Can one bite of God’s word sustain you for the day?

1 Comment

Answer me when I call to you, my righteous God. Give me relief from my distress; have mercy on me and hear my prayer. Psalm 4:1 NIV The LORD has heard my cry for mercy; the LORD accepts my prayer. Psalm 6:9 NIV

The message is not new.  We Christians are regularly exhorted to spend time with the Lord each day. Having one’s quiet time is held in high esteem.  For some people, this is easy to do.  If you have the time and you enjoy reading, it’s not a difficult practice to implement and maintain.  I have always loved my early morning time.  And these days, since all my work is as a volunteer, I enjoy the slower time with my Bible, coffee, notebook and prayer app.

But the pressure to keep up this healthy and holy practice sometimes has unintended consequences.  What first comes to mind is the temptation to turn this daily ritual into a checklist item.  Something you have to do in order to be considered a spiritual Christian.  ‘Whew, check THAT off my list!’ doesn’t foster a rich, meditative listening experience. 

I think there is potentially an even more insidious outcome that may ensue. Haven’t we all felt guilty when we can’t seem to keep this rhythm going? Who is not overwhelmed with the daily tasks and demands placed on 21st century busy people? That time with Jesus can easily get crowded out by good things.  Guilt and shame can follow.  “I must not be a good Christian because I either can’t dedicate the daily time I ‘should’ or when I do sit down with my Bible and coffee, I feel dry.  It FEELS rote.”

This morning I read a small devotional that mentioned the two verses above.  All of a sudden, I thought: ‘Maria, just that first verse is enough to chew on all day long. For someone super busy, if she took just one verse and brought it back to mind throughout the day, what a feast she could have!’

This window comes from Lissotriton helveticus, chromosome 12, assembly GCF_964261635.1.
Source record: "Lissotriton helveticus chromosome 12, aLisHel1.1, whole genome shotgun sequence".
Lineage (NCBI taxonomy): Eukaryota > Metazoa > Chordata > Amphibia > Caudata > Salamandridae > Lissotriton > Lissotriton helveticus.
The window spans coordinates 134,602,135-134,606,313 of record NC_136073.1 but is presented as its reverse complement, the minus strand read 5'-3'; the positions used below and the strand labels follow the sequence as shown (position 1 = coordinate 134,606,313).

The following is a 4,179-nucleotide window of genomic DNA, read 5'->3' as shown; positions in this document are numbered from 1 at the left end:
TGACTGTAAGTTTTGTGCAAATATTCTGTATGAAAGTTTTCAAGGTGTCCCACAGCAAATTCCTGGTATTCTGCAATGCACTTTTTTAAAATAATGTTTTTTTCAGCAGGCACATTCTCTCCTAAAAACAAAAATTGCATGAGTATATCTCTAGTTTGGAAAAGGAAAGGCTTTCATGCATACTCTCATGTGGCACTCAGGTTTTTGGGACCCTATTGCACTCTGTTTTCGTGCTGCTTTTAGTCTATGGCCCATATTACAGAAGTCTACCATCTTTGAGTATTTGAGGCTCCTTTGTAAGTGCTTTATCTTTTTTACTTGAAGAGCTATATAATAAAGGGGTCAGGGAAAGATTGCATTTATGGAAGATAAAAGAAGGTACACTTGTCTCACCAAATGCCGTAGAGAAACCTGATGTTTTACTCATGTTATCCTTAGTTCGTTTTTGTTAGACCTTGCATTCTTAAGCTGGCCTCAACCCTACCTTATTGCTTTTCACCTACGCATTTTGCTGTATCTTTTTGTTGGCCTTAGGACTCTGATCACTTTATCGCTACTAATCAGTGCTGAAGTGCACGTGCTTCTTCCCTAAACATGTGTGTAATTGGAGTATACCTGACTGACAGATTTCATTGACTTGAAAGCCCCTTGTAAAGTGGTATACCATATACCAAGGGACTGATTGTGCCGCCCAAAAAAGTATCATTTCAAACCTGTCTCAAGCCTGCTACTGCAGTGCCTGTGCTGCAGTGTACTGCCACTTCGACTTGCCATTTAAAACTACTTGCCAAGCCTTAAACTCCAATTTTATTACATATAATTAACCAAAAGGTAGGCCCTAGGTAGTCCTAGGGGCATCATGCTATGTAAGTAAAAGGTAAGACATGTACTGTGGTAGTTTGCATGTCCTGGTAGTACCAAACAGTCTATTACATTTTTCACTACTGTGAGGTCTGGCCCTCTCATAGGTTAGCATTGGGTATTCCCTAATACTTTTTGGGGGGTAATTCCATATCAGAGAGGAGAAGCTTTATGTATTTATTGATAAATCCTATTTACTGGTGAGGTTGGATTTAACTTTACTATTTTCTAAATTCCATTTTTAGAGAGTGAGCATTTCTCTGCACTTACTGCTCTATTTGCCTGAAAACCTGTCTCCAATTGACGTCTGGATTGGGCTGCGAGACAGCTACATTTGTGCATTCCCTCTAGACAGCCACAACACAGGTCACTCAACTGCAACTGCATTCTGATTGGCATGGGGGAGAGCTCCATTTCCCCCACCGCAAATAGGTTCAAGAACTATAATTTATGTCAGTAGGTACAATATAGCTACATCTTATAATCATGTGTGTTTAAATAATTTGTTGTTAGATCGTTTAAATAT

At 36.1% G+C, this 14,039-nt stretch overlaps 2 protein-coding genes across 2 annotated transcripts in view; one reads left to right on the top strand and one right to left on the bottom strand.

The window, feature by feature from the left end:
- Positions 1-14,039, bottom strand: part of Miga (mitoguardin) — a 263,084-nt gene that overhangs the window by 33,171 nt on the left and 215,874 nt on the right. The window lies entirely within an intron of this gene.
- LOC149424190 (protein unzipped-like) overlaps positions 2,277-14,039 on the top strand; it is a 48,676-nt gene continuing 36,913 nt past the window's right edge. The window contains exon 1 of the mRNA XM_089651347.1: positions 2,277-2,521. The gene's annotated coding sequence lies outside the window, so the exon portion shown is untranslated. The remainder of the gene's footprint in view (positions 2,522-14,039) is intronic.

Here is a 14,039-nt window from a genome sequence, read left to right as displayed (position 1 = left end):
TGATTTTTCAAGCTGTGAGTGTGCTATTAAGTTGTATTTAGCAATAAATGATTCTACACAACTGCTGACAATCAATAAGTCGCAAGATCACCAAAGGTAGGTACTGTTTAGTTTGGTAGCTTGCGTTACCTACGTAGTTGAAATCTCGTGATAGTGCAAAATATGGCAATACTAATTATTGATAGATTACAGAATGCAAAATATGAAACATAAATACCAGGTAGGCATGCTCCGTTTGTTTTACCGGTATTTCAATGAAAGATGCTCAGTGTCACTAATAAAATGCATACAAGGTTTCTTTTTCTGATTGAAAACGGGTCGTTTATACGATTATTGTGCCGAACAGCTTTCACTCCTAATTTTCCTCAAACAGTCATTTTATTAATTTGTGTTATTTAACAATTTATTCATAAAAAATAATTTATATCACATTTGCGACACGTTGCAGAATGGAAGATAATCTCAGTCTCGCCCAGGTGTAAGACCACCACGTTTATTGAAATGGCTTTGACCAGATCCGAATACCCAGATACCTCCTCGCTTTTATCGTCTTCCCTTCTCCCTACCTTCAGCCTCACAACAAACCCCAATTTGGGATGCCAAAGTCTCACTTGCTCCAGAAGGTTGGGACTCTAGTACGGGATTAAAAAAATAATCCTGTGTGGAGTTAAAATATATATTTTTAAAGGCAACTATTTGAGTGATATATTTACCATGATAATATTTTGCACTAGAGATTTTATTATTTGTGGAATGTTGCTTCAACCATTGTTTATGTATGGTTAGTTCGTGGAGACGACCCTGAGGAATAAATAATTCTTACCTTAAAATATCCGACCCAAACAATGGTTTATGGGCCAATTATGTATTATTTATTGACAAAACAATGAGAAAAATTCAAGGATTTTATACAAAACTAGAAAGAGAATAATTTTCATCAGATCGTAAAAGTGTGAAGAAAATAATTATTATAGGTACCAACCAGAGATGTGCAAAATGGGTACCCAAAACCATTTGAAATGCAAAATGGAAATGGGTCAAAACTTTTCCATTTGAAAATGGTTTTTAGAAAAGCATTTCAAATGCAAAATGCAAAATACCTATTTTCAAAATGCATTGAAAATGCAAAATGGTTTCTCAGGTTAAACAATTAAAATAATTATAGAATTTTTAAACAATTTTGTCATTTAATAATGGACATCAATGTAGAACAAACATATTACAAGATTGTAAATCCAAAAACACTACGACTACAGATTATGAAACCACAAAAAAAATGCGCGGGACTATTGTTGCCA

So, just how does one mediate on a verse? Let’s break down the first one from Psalm 4:1 into small bites: Answer me when I call to you, my righteous God. Give me relief from my distress; have mercy on me and hear my prayer

David is so direct with God. He doesn’t mince words.  He tells God, ‘Listen up!  I’m talking to you. I have a need.’

Next, he expresses confidence in the Lord.  He reminds God in essence, ‘I know you to be righteous.  I don’t doubt that you WILL hear me and help me.’

Next, we can discern that David has a specific problem in mind.  He feels distress.  He has an enemy or he is in a tight place with no visible way out. We all fall into distress.  Not just occasionally, but multiple times.

A woman I know from tutoring her young daughter in English lives in Moscow.  God has kept us connected since I taught Veronika.  When her son dropped out of university at the end of last summer, he had to enlist in the Army for 12 months.  Two weeks ago, he was sent to the front.  I never bring up politics or the news when I check in with her.  I usually find a verse and google its Russian translation and send it to her.  She is a mom who is in distress.  She fears greatly for the safety of her son. 

I thought of her this morning when I read Psalm 4:1. My overall prayer for her is that the Lord bring her, her son and young daughter to a vibrant relationship with Jesus through this distress.

Finally, once David shares his specific need, he asks for mercy.  He doesn’t tell God how to rescue him.  He simply appeals to God’s character. He knows how merciful the Lord is. And he trusts him.

What struck me this morning is that for those of us who have those seasons or days or weeks of too much to do, there need not be any guilt.  Simply take ONE verse, ONE promise or fact about God from the Bible.  Maybe write it out on a 3×5 card.  And direct your mind back to it multiple times a day.  Think it through and apply it to your life right now. 

That’s worth far more than reading three chapters and not remembering anything that you can take with you during the day. The point is to direct our thoughts toward God, toward all we have been given as members of God’s family.

So, eat to savor.  Don’t just swallow your spiritual food without tasting it over and over again.  Let’s be like cows who keep chewing their food throughout the day.

A good night’s sleep?

2 Comments

Jason sleeping

Psalm 4: 7-8 (ESV) You have put more joy in my heart
    than …when…grain and wine abound.

In peace I will both lie down and sleep;
    for you alone, O Lord, make me dwell in safety.

Right circumstances don’t bring this kind of quiet contentment. Only when I crush my ‘natural’ reliance on things going ‘my way’, and rely on God and His goodness can I rest this evening and every day. This IS the new and abundant life, the Sabbath Rest.

%d bloggers like this: